As employers regain confidence, they plan to lift freezes on salaries, benefits and 401(k) matches, according to a series of reports.
Most notably, a full 64% of employers plan to restore 401(k) matches over the next 18 months, according to a survey of human resources executives at 175 companies by Watson Wyatt. Five percent plan to restore the matches in the next six months, 43% in the next 12 months and 16% in the next 18 months.
Sixty-seven percent of employers who plan to restore matches will bring them back to the level they were before the financial crisis, but 21% will make them variable, tied to corporate profits.
Also, 79% plan to unfreeze salaries in the next year, with 33% planning to do so within the next six months. By comparison, in June, only 17% planned to unfreeze salaries within six months.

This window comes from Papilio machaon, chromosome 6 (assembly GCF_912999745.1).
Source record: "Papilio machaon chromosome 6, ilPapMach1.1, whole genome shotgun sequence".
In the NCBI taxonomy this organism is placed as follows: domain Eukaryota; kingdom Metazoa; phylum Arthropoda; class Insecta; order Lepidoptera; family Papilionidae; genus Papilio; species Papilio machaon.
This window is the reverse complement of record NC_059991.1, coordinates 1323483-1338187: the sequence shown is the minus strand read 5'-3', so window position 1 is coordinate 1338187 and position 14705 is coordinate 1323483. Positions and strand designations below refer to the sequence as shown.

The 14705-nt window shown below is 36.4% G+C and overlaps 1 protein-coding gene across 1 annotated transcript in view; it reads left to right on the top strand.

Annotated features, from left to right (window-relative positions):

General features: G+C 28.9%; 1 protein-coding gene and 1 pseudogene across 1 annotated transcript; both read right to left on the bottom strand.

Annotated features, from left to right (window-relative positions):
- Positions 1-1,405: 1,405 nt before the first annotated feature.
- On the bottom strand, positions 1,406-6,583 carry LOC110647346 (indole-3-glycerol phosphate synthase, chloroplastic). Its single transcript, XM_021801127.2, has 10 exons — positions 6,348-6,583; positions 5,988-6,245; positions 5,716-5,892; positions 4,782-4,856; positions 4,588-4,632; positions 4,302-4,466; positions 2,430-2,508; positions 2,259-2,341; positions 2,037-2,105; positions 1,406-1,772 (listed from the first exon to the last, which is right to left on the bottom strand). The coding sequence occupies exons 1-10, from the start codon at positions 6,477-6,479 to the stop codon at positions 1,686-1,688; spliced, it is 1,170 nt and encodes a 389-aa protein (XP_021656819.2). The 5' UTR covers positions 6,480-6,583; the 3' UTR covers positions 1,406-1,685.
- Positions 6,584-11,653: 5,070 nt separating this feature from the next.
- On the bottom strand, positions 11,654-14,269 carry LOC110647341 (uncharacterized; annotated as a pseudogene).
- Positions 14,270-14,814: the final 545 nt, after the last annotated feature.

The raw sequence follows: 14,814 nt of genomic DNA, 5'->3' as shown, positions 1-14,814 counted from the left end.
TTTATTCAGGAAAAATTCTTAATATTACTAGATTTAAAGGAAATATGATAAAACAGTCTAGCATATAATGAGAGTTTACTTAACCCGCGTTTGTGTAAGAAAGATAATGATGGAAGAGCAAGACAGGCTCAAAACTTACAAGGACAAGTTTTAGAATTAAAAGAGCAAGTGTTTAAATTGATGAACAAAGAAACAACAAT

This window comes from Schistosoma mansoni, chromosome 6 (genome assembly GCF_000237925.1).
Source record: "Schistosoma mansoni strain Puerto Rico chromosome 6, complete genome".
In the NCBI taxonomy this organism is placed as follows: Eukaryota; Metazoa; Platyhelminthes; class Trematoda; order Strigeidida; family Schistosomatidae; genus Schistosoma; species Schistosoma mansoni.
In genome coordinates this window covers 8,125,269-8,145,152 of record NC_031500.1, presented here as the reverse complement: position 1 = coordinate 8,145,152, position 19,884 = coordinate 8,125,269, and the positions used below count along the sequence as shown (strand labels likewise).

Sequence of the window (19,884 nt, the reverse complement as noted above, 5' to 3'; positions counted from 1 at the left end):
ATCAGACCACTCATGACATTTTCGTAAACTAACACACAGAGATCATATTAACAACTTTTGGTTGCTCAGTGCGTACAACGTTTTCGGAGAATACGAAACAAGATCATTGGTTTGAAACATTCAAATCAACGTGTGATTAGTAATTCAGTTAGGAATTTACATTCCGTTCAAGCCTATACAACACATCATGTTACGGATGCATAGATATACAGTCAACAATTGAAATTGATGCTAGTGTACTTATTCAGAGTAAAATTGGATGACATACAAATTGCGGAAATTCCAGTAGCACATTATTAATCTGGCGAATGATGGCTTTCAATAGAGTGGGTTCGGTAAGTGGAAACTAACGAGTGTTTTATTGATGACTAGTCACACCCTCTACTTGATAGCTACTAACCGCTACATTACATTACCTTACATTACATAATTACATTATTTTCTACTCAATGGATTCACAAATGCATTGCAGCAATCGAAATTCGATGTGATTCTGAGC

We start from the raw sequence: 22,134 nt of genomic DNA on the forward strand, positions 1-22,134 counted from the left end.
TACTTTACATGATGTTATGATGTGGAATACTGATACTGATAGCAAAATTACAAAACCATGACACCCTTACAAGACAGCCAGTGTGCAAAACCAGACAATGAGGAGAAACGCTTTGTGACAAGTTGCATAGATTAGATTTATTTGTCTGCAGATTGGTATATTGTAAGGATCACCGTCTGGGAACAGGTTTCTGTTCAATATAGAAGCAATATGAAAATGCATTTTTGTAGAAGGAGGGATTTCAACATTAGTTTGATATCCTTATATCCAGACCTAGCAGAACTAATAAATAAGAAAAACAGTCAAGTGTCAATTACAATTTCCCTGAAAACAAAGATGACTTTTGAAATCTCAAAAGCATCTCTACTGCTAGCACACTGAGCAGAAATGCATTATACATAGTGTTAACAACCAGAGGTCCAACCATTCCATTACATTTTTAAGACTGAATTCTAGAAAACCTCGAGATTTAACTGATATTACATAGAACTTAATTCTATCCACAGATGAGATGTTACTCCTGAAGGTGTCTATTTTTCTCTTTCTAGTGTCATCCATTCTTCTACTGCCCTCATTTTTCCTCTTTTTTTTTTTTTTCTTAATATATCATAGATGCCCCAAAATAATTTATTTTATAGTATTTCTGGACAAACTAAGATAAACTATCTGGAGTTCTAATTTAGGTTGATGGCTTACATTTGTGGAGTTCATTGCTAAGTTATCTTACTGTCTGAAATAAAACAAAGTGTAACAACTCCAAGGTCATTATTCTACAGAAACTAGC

Roughly 60% of respondents had frozen salaries. Of them, more than 70% said they plan to resume hiring in the next year. Of the total respondents, they plan to lay off less than 2% of their staff in the next year.
“This is further evidence that companies think the worst is behind them. They’re starting to look forward again,” said Laura Sejen, global practice director of strategic awards at Watson Wyatt. However, if they have not communicated their improved outlook to employees, they could possibly renege on the plan, she added.
On the other hand, two-thirds of employers who have shifted a larger burden of healthcare costs to their employees are not likely to reverse that course, Watson Wyatt found. Forty-one percent have increased deductibles, co-pays or out-of-pocket maximums, and 40% have increased employees’ premiums.